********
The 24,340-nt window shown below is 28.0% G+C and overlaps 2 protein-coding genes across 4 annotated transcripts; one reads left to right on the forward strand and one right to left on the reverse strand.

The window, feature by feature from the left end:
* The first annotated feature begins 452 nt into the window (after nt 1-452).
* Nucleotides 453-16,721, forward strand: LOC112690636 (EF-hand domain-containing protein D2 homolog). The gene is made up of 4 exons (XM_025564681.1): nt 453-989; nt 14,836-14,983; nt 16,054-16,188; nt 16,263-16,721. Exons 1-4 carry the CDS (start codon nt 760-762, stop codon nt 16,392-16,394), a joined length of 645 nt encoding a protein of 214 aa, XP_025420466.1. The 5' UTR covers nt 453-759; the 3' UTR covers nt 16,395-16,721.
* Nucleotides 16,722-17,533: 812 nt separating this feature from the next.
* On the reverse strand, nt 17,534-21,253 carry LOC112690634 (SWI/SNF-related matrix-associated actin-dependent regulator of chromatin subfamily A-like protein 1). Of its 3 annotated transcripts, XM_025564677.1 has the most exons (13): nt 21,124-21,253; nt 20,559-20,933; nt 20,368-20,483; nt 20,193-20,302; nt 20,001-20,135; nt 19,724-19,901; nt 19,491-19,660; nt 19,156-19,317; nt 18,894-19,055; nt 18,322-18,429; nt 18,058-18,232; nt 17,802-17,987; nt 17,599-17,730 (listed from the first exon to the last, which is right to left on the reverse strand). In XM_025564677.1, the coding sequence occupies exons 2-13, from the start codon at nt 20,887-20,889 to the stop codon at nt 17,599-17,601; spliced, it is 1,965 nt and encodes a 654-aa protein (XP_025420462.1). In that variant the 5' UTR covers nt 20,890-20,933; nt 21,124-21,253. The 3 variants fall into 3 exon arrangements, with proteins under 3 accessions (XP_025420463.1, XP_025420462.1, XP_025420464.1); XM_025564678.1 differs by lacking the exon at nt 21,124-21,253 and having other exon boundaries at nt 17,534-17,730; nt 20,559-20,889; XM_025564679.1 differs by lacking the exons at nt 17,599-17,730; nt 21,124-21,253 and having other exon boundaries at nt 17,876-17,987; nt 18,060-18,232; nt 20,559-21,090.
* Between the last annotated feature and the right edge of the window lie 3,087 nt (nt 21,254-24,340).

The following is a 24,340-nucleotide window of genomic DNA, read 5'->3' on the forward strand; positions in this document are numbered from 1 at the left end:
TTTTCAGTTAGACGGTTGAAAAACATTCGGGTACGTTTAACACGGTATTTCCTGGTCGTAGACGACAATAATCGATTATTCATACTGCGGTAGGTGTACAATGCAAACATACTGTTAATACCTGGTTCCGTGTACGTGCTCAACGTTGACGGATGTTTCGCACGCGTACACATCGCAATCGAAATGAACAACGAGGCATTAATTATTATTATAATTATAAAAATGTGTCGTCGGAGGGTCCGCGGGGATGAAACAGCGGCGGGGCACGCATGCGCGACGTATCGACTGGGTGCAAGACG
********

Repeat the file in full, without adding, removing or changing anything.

The 24,340-nt window shown below is 28.0% G+C and overlaps 2 protein-coding genes across 4 annotated transcripts; one reads left to right on the forward strand and one right to left on the reverse strand.

The window, feature by feature from the left end:
* The first annotated feature begins 452 nt into the window (after nt 1-452).
* Nucleotides 453-16,721, forward strand: LOC112690636 (EF-hand domain-containing protein D2 homolog). The gene is made up of 4 exons (XM_025564681.1): nt 453-989; nt 14,836-14,983; nt 16,054-16,188; nt 16,263-16,721. Exons 1-4 carry the CDS (start codon nt 760-762, stop codon nt 16,392-16,394), a joined length of 645 nt encoding a protein of 214 aa, XP_025420466.1. The 5' UTR covers nt 453-759; the 3' UTR covers nt 16,395-16,721.
* Nucleotides 16,722-17,533: 812 nt separating this feature from the next.
* On the reverse strand, nt 17,534-21,253 carry LOC112690634 (SWI/SNF-related matrix-associated actin-dependent regulator of chromatin subfamily A-like protein 1). Of its 3 annotated transcripts, XM_025564677.1 has the most exons (13): nt 21,124-21,253; nt 20,559-20,933; nt 20,368-20,483; nt 20,193-20,302; nt 20,001-20,135; nt 19,724-19,901; nt 19,491-19,660; nt 19,156-19,317; nt 18,894-19,055; nt 18,322-18,429; nt 18,058-18,232; nt 17,802-17,987; nt 17,599-17,730 (listed from the first exon to the last, which is right to left on the reverse strand). In XM_025564677.1, the coding sequence occupies exons 2-13, from the start codon at nt 20,887-20,889 to the stop codon at nt 17,599-17,601; spliced, it is 1,965 nt and encodes a 654-aa protein (XP_025420462.1). In that variant the 5' UTR covers nt 20,890-20,933; nt 21,124-21,253. The 3 variants fall into 3 exon arrangements, with proteins under 3 accessions (XP_025420463.1, XP_025420462.1, XP_025420464.1); XM_025564678.1 differs by lacking the exon at nt 21,124-21,253 and having other exon boundaries at nt 17,534-17,730; nt 20,559-20,889; XM_025564679.1 differs by lacking the exons at nt 17,599-17,730; nt 21,124-21,253 and having other exon boundaries at nt 17,876-17,987; nt 18,060-18,232; nt 20,559-21,090.
* Between the last annotated feature and the right edge of the window lie 3,087 nt (nt 21,254-24,340).

The following is a 24,340-nucleotide window of genomic DNA, read 5'->3' on the forward strand; positions in this document are numbered from 1 at the left end:
TTTTCAGTTAGACGGTTGAAAAACATTCGGGTACGTTTAACACGGTATTTCCTGGTCGTAGACGACAATAATCGATTATTCATACTGCGGTAGGTGTACAATGCAAACATACTGTTAATACCTGGTTCCGTGTACGTGCTCAACGTTGACGGATGTTTCGCACGCGTACACATCGCAATCGAAATGAACAACGAGGCATTAATTATTATTATAATTATAAAAATGTGTCGTCGGAGGGTCCGCGGGGATGAAACAGCGGCGGGGCACGCATGCGCGACGTATCGACTGGGTGCAAGACG